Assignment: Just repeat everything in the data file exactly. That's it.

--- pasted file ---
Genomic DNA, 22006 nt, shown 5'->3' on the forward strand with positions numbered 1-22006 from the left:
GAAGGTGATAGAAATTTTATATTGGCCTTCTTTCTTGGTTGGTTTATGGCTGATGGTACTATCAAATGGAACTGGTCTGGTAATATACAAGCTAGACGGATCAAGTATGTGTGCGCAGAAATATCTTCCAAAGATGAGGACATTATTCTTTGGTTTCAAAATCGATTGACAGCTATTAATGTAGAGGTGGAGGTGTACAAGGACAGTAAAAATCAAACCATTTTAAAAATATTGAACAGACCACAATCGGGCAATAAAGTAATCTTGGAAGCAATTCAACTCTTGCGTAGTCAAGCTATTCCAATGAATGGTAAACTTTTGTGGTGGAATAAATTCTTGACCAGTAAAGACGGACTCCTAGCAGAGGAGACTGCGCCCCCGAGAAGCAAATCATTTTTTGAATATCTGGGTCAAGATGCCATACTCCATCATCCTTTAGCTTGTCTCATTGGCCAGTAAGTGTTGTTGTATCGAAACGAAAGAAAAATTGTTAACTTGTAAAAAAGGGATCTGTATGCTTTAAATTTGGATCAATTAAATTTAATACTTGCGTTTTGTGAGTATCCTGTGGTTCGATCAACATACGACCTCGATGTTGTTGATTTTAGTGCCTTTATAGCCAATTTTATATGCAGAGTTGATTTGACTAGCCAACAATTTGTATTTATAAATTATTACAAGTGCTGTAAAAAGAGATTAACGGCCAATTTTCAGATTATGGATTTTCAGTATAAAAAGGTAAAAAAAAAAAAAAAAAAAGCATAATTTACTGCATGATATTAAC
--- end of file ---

Genomic DNA, 22006 nt, shown 5'->3' on the forward strand with positions numbered 1-22006 from the left:
GAAGGTGATAGAAATTTTATATTGGCCTTCTTTCTTGGTTGGTTTATGGCTGATGGTACTATCAAATGGAACTGGTCTGGTAATATACAAGCTAGACGGATCAAGTATGTGTGCGCAGAAATATCTTCCAAAGATGAGGACATTATTCTTTGGTTTCAAAATCGATTGACAGCTATTAATGTAGAGGTGGAGGTGTACAAGGACAGTAAAAATCAAACCATTTTAAAAATATTGAACAGACCACAATCGGGCAATAAAGTAATCTTGGAAGCAATTCAACTCTTGCGTAGTCAAGCTATTCCAATGAATGGTAAACTTTTGTGGTGGAATAAATTCTTGACCAGTAAAGACGGACTCCTAGCAGAGGAGACTGCGCCCCCGAGAAGCAAATCATTTTTTGAATATCTGGGTCAAGATGCCATACTCCATCATCCTTTAGCTTGTCTCATTGGCCAGTAAGTGTTGTTGTATCGAAACGAAAGAAAAATTGTTAACTTGTAAAAAAGGGATCTGTATGCTTTAAATTTGGATCAATTAAATTTAATACTTGCGTTTTGTGAGTATCCTGTGGTTCGATCAACATACGACCTCGATGTTGTTGATTTTAGTGCCTTTATAGCCAATTTTATATGCAGAGTTGATTTGACTAGCCAACAATTTGTATTTATAAATTATTACAAGTGCTGTAAAAAGAGATTAACGGCCAATTTTCAGATTATGGATTTTCAGTATAAAAAGGTAAAAAAAAAAAAAAAAAAAGCATAATTTACTGCATGATATTAAC